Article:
Kristi Sanderson has raised bees and harvested honey for more than 30 years. During that time, she’s worked with the Kansas Honey Producers Association and showed her products at the Kansas State Fair.

Last year, along with Sanderson, 60 beekeepers entered their products in the more than one dozen judging categories. This year, the number of applicants more than tripled – to 220.

“It’s pretty exciting. The most we’ve ever had is 60,” said Sanderson, who runs Sweet Prairie Honey in Olathe. “We were trying to encourage more people.”

Some of the categories that will be judged Friday afternoon include light and dark liquid honey, comb honey, beeswax designs, beeswax candles, creamed honey and best tasting honey. There are also youth categories.

The Kansas Honey Producers booth is housed in the Pride of Kansas building. Throughout the fair, beekeepers will volunteer at the booth and provide the public with samples. On Saturday morning, Ginny Mitchell, the exhibit’s judge and an educator at the Insect Zoo at Iowa State University, will speak. Mitchell will explain how to improve entries, how to use specific equipment and how to cut combs. She will answer questions about honey and honey products from both entrants and the public.

Mitchell judges apiary product in Missouri, Nebraska, Kentucky, Iowa and Kansas. She has judged in Kansas since 2012. Mitchell said it’s an art to prepare honey for the entries.

The increase in entries, she believes, is due to a good crop.

“This year, in Kansas the honey crop has been really good,” Mitchell said. “Kansas has beautiful sunflower fields. The more wildflowers that are present, the better the honey crops.”

Mitchell said Kansas is a great place for beekeepers because of the prairie areas. This year, the rain has helped the bees.

“Rain can do two things to your colony. One, make them get more honey. Two, make them swarm and start a new colony,” she said.

Last year, Sanderson won the best tasting honey award.

“This year, someone else will get that honor,” Sanderson said.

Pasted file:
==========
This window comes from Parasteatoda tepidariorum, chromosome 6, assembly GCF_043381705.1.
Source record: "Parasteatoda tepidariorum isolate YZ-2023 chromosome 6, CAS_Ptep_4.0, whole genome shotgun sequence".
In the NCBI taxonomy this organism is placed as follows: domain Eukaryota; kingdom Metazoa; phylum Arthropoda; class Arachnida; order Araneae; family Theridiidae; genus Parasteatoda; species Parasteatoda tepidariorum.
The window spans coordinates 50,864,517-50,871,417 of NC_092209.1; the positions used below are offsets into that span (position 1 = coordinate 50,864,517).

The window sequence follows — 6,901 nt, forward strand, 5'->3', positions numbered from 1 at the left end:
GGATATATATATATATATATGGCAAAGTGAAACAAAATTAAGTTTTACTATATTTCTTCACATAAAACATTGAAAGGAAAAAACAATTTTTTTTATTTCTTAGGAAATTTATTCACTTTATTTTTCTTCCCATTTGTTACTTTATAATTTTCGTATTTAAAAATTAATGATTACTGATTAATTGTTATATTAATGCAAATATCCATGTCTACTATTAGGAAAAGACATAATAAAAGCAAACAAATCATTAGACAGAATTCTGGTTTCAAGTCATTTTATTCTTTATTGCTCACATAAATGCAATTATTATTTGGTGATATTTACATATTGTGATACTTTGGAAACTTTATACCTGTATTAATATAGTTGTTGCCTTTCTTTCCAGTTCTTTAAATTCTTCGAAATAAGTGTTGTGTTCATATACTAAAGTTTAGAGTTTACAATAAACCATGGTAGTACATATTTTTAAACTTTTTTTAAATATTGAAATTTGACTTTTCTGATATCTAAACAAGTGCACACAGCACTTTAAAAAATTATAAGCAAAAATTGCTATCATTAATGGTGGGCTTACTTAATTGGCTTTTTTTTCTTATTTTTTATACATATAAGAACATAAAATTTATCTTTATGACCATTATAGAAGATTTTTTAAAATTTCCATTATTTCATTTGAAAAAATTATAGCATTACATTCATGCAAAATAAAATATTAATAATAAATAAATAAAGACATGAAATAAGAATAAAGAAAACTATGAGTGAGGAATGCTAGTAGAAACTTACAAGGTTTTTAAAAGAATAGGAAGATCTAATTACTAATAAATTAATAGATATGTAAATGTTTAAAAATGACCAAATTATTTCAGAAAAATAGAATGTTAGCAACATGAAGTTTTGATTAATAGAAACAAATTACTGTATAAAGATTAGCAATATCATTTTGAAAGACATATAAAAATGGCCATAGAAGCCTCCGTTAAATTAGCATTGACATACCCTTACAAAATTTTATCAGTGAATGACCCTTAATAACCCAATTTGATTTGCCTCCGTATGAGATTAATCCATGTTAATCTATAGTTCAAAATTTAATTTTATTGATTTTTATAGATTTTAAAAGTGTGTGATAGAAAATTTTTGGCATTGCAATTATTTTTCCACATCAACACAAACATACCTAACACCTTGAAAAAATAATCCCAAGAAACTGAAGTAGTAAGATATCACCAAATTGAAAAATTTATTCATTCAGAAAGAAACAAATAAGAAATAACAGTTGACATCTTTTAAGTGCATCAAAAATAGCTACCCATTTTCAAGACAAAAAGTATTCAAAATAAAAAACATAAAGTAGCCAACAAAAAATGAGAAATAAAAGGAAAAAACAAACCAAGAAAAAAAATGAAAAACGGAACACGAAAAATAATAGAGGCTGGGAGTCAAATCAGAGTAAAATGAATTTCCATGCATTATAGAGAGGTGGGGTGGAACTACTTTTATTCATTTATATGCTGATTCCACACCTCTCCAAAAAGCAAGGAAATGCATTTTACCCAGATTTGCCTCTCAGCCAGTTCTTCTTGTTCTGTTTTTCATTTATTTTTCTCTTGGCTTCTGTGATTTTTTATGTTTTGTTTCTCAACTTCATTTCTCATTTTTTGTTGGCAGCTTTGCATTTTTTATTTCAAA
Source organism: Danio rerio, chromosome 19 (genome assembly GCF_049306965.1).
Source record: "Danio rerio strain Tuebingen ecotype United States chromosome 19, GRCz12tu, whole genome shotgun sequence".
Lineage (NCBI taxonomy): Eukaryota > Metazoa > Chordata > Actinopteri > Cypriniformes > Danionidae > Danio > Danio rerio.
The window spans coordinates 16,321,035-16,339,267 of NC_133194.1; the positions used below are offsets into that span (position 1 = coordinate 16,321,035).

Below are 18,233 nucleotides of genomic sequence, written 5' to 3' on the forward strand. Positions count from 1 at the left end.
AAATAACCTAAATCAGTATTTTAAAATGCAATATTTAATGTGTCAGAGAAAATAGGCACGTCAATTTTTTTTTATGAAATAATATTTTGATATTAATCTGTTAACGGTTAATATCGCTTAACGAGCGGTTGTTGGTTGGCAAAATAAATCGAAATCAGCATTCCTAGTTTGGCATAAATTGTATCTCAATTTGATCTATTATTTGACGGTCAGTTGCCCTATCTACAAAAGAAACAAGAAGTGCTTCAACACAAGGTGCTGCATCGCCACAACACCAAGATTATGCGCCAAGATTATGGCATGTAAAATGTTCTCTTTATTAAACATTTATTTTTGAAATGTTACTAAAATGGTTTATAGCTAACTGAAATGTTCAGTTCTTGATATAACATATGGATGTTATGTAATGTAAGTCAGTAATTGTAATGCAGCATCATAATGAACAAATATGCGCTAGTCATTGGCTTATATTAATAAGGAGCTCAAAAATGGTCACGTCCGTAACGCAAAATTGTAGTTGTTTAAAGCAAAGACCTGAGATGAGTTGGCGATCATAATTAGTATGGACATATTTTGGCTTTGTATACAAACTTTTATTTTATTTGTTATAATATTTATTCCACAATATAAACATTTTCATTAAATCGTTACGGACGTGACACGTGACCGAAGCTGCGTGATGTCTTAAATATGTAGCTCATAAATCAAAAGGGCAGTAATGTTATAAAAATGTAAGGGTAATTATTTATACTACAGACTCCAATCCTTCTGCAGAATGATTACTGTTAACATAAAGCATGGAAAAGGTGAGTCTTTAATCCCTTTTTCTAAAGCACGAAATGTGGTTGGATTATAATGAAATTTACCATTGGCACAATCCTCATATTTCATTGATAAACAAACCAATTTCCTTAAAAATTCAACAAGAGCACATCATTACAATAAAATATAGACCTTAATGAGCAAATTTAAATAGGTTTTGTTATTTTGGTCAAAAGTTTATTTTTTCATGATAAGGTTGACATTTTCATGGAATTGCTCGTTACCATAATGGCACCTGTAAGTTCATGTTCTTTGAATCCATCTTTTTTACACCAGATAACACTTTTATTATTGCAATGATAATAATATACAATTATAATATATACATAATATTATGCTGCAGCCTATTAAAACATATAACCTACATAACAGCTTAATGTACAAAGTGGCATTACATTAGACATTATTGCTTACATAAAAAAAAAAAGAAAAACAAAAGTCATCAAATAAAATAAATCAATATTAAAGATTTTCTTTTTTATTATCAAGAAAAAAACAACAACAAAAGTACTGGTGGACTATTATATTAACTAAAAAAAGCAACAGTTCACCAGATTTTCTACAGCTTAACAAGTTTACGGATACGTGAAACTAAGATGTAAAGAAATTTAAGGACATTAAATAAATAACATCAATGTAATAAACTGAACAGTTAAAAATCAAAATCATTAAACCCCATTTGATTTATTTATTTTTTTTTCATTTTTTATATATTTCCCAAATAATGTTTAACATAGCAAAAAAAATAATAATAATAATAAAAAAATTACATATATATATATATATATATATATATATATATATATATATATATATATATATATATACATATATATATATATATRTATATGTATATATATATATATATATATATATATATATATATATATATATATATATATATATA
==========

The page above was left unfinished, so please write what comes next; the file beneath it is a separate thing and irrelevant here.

Harder for bees

Sanderson has watched the industry change. She said it’s harder to keep healthy bees nowadays.

“There’s Varroa mites, genetically modified crops, aerial spraying and small hive beetles,” She said. “When I started keeping bees, none of these things were an issue.”

Gregory Zolnerowich, Ph.D., professor of entomology at Kansas State University said there is a lot of concern over bees nationwide.

“There’s a lot of problems that have been plaguing bees for some years,” Zolnerowich said.

He said researchers are investigating Colony Collapse Disorder – where worker bees leave the hive for some unknown reason. Zolnerowich said there are many hypotheses that relate to both pesticides and parasites being a cause.

Mitchell, who teaches about all varieties of bees, hopes there will be an increase in prairie lands and wildflowers and a decrease in the use of pesticides. Not only do they produce honey, but bees perform a vital role in pollination.

Sanderson has seen a difference in bees during the last three decades.

“It’s harder to keep bees alive,” She said. “There are a lot of pressures on a small insect.”

For the love of bees

Mark Mounce of Hutchinson, runs GGs Honey, where he harvests more than 30 hives. Like Sanderson, beekeeping is a hobby. By day, Mounce works as a machinist in Hesston.

“This started out as a small hobby,” Mounce said. “I became fascinated with the bees and studying them.”

But despite the hard work, Sanderson, Mounce and the hundreds of other applicants at the State Fair enjoy raising bees and producing honey.

“You do it because you enjoy it,” Sanderson said. “It makes you more in tune with the seasons.”